Beyond the Bike
I’m writing this from the historic city of Malacca in Malaysia, overlooking arguably the most important bit of sea for global trade over the last 1000 years. However, more on this later as I’m reverting in this blog back to Zambia, mainly for teachers and learners focusing on the OCR pre-release. So if you’re not interested in Zambia or teaching OCR this year, feel free to wait for the next update! Having taught the OCR syllabus for 6 years and spent 6 months in Zambia over that period, I thought it would be useful to add some thoughts on the pre-release, linking with Tutor2U’s excellent resource pack. Moreover, if any teachers want to skype me into their classroom, get in touch and we’ll try and sort out a time over the next few weeks!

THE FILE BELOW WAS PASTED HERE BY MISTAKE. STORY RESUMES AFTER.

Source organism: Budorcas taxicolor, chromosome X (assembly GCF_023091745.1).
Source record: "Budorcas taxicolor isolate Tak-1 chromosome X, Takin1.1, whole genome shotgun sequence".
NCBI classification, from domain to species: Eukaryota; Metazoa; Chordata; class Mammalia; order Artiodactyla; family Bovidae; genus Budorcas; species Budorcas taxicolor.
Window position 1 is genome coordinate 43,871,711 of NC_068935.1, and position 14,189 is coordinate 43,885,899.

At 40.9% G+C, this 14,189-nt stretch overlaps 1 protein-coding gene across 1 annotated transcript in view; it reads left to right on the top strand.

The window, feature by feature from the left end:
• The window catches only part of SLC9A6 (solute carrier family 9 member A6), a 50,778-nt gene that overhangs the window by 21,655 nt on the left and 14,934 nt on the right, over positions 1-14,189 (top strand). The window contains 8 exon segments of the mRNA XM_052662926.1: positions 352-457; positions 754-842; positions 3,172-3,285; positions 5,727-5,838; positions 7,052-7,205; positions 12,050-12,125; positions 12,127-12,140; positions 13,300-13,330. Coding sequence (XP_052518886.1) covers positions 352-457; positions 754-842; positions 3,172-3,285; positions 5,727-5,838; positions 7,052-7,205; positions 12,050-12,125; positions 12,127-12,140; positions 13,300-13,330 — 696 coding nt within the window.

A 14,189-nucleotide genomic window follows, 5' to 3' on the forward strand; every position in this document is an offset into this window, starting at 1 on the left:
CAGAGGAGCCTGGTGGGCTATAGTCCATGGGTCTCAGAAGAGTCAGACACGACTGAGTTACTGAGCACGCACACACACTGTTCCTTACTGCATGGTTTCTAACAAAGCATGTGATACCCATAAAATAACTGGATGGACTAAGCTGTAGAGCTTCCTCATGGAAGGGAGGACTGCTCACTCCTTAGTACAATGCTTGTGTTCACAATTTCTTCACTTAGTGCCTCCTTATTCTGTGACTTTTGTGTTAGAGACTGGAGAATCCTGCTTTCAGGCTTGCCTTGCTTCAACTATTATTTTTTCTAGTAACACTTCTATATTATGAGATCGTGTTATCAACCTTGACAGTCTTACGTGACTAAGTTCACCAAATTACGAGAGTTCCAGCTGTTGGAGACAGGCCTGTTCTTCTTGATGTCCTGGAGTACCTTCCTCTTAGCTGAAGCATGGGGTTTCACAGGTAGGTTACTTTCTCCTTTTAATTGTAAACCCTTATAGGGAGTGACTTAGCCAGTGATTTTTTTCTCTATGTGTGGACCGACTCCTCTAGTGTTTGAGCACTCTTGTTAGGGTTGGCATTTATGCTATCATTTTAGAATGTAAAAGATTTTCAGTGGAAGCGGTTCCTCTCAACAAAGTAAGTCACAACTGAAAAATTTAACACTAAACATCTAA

Kwacha on the run….
I concluded my last blog suggesting that this week I’d be exploring the role of China in Africa using Zambia as a case study. However, my conversations since stepping off the MV Liemba, whether with roadside tomato sellers, farmers, mining executives or indeed Chinese businessmen, haven’t strayed far from the currency. The Kwacha value against the dollar has halved in the last 2 years, with the majority of the depreciation coming in the last 6 months (chart below). And when an economist with more than 40 years experience in Zambia tells you that the underlying economic crisis, caused by a perfect storm of three deficits, is shaping up to be the worst he can remember, the Chinese blog can wait…
Although Adam Smith delved into religion in his 1776 Wealth of Nations, mainstream economists have historically stayed clear. This has recently changed[i] and as I cycled through the Holy Land back in April with fellow economist & stoker Mike Biggs, we reflected on whether economics can be used to analysis religious activity and, perhaps more interestingly, whether religion can help to explain regional differences in economic development[ii]